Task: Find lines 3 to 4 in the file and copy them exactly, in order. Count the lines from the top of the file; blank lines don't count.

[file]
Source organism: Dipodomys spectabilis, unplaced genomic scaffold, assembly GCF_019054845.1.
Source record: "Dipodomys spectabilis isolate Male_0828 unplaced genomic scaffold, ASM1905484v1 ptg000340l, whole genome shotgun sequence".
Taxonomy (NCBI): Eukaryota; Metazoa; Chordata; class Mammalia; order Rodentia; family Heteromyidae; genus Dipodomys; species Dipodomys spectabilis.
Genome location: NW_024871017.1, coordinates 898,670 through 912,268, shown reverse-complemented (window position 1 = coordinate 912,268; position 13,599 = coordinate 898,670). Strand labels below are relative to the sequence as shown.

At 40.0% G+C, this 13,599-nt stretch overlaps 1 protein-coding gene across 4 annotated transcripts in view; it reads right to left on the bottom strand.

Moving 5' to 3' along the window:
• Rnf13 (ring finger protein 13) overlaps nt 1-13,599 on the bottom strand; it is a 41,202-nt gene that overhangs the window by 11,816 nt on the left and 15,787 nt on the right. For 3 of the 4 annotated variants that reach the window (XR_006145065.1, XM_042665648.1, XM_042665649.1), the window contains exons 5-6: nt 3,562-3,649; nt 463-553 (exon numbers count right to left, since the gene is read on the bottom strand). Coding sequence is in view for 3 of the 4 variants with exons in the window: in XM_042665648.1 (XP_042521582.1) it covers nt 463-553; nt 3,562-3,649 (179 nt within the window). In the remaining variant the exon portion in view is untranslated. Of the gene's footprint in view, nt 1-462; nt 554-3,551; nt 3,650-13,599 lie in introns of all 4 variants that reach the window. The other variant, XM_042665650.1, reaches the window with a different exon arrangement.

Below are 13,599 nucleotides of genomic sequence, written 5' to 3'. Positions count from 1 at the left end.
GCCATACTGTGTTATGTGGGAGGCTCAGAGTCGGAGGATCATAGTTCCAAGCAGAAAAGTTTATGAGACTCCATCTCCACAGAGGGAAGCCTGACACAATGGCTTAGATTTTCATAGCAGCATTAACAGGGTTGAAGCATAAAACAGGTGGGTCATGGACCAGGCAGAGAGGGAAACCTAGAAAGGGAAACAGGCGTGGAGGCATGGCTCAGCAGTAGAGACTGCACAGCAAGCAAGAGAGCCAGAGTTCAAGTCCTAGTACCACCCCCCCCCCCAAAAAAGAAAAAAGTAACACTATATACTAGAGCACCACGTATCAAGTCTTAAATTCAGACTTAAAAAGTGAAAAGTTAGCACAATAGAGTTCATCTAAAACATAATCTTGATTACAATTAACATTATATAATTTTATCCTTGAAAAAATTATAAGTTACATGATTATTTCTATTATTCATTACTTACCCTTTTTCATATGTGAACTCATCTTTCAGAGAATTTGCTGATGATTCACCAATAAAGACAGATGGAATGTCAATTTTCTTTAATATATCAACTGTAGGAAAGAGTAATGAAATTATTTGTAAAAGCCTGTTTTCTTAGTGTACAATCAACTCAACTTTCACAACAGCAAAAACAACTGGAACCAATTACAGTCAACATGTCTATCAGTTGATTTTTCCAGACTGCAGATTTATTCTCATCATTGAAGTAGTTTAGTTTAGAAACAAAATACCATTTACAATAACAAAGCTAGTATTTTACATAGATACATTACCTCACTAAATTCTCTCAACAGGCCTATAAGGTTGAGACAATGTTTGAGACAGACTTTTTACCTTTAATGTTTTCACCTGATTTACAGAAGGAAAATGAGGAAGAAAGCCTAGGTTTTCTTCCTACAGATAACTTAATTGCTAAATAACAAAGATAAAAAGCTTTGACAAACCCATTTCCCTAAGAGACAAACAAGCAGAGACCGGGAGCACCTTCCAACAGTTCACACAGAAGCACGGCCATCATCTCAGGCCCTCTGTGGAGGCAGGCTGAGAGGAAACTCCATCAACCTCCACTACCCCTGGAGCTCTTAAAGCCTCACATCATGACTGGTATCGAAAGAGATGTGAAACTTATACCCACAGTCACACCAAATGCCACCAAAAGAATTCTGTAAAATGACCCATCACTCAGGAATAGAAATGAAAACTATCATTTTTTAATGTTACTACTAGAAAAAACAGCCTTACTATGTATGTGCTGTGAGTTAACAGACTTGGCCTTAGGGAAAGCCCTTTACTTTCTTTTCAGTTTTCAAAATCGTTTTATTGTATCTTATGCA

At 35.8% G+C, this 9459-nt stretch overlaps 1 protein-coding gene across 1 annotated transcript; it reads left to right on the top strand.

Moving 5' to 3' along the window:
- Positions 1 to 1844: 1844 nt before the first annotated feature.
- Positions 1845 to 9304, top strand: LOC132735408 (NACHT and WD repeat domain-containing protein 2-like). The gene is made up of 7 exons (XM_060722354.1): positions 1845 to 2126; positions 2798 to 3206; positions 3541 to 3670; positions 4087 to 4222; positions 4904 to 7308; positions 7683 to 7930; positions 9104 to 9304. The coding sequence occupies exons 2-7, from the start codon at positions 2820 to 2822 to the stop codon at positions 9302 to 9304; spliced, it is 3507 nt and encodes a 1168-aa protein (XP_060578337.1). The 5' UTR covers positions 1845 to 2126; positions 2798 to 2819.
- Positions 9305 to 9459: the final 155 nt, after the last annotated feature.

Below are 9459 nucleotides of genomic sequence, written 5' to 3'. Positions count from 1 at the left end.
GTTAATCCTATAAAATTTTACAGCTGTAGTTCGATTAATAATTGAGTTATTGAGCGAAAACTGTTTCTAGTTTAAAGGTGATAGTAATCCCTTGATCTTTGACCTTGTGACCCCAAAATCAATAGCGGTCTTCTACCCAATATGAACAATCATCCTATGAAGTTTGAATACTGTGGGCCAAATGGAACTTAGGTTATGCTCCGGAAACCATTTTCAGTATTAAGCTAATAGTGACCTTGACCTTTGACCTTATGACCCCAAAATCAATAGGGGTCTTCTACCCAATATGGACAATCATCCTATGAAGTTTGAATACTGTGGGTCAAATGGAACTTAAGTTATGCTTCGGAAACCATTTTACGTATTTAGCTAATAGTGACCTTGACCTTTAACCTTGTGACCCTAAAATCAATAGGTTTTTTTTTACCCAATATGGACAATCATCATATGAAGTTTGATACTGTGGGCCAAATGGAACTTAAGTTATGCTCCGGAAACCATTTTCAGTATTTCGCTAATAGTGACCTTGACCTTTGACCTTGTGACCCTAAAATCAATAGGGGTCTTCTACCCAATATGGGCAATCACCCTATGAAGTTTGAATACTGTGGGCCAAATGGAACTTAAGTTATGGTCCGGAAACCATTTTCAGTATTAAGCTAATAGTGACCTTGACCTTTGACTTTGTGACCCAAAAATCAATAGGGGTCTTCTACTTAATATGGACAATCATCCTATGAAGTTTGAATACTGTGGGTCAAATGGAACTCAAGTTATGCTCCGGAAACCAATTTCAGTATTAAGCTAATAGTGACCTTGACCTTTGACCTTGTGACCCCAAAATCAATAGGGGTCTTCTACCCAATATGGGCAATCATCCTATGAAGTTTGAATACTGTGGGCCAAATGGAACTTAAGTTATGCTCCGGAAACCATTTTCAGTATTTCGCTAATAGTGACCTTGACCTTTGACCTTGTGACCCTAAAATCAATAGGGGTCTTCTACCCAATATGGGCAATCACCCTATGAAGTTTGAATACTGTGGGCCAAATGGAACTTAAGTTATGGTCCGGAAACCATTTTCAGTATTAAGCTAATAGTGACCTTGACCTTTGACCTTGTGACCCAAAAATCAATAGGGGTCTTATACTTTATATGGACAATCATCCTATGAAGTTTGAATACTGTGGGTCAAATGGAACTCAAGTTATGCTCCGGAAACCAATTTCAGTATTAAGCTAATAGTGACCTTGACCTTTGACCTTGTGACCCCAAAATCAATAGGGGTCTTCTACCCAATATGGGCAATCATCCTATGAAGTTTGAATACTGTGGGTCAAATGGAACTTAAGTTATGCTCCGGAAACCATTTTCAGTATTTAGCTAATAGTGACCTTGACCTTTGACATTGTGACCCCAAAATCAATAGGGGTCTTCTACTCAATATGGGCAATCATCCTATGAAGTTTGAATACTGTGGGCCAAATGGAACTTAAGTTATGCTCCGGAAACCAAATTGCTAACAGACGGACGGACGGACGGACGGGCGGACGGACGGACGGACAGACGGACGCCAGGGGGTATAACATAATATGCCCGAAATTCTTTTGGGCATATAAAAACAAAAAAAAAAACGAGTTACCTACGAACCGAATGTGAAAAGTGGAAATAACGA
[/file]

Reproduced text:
Taxonomy (NCBI): Eukaryota; Metazoa; Chordata; class Mammalia; order Rodentia; family Heteromyidae; genus Dipodomys; species Dipodomys spectabilis.
Genome location: NW_024871017.1, coordinates 898,670 through 912,268, shown reverse-complemented (window position 1 = coordinate 912,268; position 13,599 = coordinate 898,670). Strand labels below are relative to the sequence as shown.